Ten weeks into working from home, Virginia has begun to cautiously reopen. I’m still nervous about being among large groups of people, but I decided the Farmers’ Market was safe enough.
It was well organized, and everyone there was very considerate about wearing masks, leaving space and being patient. The line to get in looked really long, but when there’s 6′ of space between people it moves fast!
As people left at one end, they would let more people in on the other. We were in search of rhubarb but apparently so was everyone else. When I showed up at 11am and inquired as to rhubarb one woman laughed at me and said, “dude, you gotta’ get here at 8:00 to get rhubarb!” Looks like rhubarb is not in my future.
I did, however, see a familiar and welcome sight, a woman who for years has sold wild mushrooms at the market. She always has a nice assortment and some days she’ll have something special and rare, like fresh truffles, or morels.
This time she did not let me down. She had ramps. Ramps are a wild leek, found only this time of year in high elevations of the east coast, which is to say, the Appalachian Mountains.
Back in the old days, as ramps came up through the forest floor, the mountain men of Appalachia used them to replenish vitamins and nutrients from a long winter. Ramps are credited with warding off scurvy for many a resident.
This treasured green is highly seasonal, growing only in the 2nd half of May, and highly regional, growing only in the eastern US at high elevations. They are wild and must be foraged, and they are also present on the menus of high-end restaurants. This of course leads to over-harvesting. Many people are now selling only the leaves, and not the bulbs. This clipping of the foliage lets the bulb remain in the ground to regenerate, thus making the harvesting more sustainable.
The ramp has a garlicky and onion-like fragrance and taste and is reported to be pungent. They also have a reputation for staying with the body with some pungent telltale signs for up to a couple of days. Best to share them with the whole family! One saying read said, “He who walks with ramps walks alone”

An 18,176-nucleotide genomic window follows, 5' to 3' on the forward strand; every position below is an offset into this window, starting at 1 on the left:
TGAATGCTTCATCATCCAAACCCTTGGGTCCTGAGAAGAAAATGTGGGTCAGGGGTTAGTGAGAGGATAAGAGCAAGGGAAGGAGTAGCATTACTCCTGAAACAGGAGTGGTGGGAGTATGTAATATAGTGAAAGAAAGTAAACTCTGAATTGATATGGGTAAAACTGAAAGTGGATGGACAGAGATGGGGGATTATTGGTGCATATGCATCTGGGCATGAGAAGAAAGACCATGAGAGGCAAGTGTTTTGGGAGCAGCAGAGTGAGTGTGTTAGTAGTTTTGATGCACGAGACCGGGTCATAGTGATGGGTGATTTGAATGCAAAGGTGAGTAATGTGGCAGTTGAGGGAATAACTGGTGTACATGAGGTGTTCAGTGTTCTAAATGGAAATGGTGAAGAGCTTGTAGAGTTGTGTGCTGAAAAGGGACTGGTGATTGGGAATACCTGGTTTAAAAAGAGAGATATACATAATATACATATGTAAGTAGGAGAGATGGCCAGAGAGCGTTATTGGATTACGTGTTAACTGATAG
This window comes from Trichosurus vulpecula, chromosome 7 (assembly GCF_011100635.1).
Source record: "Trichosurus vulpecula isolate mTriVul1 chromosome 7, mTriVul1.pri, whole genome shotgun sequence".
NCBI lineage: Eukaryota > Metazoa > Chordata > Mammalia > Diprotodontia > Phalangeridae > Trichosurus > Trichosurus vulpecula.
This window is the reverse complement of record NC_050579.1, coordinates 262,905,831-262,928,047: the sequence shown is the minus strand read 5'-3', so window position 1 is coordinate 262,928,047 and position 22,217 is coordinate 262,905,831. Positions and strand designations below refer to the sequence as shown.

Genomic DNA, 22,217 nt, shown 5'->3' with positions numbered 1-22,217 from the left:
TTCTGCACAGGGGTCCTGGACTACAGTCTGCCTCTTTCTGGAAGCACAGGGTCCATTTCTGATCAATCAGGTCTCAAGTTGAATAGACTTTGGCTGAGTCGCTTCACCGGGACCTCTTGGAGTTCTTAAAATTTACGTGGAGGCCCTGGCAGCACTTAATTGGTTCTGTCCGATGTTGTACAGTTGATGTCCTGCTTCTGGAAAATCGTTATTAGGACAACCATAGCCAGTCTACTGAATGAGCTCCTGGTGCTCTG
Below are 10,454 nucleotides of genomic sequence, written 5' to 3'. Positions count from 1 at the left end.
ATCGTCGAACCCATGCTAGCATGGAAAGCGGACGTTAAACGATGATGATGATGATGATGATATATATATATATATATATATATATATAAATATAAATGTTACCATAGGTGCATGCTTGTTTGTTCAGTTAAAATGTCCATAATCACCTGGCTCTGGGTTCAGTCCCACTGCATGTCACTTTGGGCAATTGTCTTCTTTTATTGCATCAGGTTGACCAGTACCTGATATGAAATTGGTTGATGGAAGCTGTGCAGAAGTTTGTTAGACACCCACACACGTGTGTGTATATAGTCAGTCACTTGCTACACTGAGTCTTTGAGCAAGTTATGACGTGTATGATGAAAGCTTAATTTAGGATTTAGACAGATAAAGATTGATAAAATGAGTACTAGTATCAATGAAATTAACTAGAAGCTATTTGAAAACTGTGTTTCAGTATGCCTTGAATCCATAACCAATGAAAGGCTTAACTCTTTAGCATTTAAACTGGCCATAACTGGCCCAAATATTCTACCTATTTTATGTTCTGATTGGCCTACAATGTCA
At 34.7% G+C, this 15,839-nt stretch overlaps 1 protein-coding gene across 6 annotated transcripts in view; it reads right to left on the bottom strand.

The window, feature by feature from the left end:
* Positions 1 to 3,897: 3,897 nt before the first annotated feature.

I also bought a bag of mixed wild mushrooms. They look so beautiful, and I think many find them intimidating in terms of how to use them, what kind they are, etc. I decided I would bring the mushrooms and ramps home and cook them together
You can use the foliage, stem, and bulb of the ramp. I just chopped it all like a scallion. For that matter you can use them just like you would a scallion.
I also chopped the mushrooms coarsely, making sure they were all approximately the same size so that they cook evenly.
Cooking them is pretty simple. I melted enough butter to cover the bottom of the skillet on med-high heat. I started with the ramps, but not for long, just a minute or so. Then I added the mushrooms and let them set long enough to begin browning. 1-2 minutes, and toss them every minute or so for 3-4 more minutes. I used only salt and pepper because I want the mushrooms and ramps to be the main flavor. I did, however, use a coarse, flaky salt which gives it a nice finish.
You could eat them all raw, so it’s not a question of being cooked like chicken, it’s just a flavor, texture and heat thing. You want a little browning, and them heated through. When they’re ready, kill the heat and squeeze a half lemon over them.
The flavor is amazing, earthy, rich, grassy, and bright from the lemon juice! The textures of all the different mushrooms create a really interesting bite. this was a treat that should be enjoyed all by itself, and not as the side dish to some other entree. It would be a great first course, a weekend lunch, or just a treat to enjoy whenever!
I didn’t use them all and tomorrow I plan to sauté the remaining ramps in a little butter, and truffle oil, and then add a couple beaten eggs for some decadent and fluffy scrambled eggs with some of my homemade sourdough bread.
Sure beats the Kind Bar I used to eat while walking to the metro on the way to the office!